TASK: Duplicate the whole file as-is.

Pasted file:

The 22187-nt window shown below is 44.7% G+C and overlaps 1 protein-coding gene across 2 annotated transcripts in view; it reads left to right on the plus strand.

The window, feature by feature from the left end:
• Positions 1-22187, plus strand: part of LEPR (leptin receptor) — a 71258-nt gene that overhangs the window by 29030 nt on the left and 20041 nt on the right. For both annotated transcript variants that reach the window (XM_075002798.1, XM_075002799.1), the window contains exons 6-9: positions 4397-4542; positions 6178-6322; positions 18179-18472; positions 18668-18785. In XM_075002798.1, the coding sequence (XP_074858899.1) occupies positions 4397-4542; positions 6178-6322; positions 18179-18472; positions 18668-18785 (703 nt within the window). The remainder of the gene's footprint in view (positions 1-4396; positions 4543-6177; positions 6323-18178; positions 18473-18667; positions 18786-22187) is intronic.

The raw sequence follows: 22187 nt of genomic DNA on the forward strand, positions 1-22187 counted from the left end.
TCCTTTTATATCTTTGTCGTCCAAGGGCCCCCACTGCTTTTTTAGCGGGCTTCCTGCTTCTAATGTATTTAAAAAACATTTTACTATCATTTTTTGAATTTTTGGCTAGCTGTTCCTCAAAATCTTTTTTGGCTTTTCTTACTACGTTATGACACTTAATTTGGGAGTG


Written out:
The 22187-nt window shown below is 44.7% G+C and overlaps 1 protein-coding gene across 2 annotated transcripts in view; it reads left to right on the plus strand.

The window, feature by feature from the left end:
• Positions 1-22187, plus strand: part of LEPR (leptin receptor) — a 71258-nt gene that overhangs the window by 29030 nt on the left and 20041 nt on the right. For both annotated transcript variants that reach the window (XM_075002798.1, XM_075002799.1), the window contains exons 6-9: positions 4397-4542; positions 6178-6322; positions 18179-18472; positions 18668-18785. In XM_075002798.1, the coding sequence (XP_074858899.1) occupies positions 4397-4542; positions 6178-6322; positions 18179-18472; positions 18668-18785 (703 nt within the window). The remainder of the gene's footprint in view (positions 1-4396; positions 4543-6177; positions 6323-18178; positions 18473-18667; positions 18786-22187) is intronic.

The raw sequence follows: 22187 nt of genomic DNA on the forward strand, positions 1-22187 counted from the left end.
TCCTTTTATATCTTTGTCGTCCAAGGGCCCCCACTGCTTTTTTAGCGGGCTTCCTGCTTCTAATGTATTTAAAAAACATTTTACTATCATTTTTTGAATTTTTGGCTAGCTGTTCCTCAAAATCTTTTTTGGCTTTTCTTACTACGTTATGACACTTAATTTGGGAGTG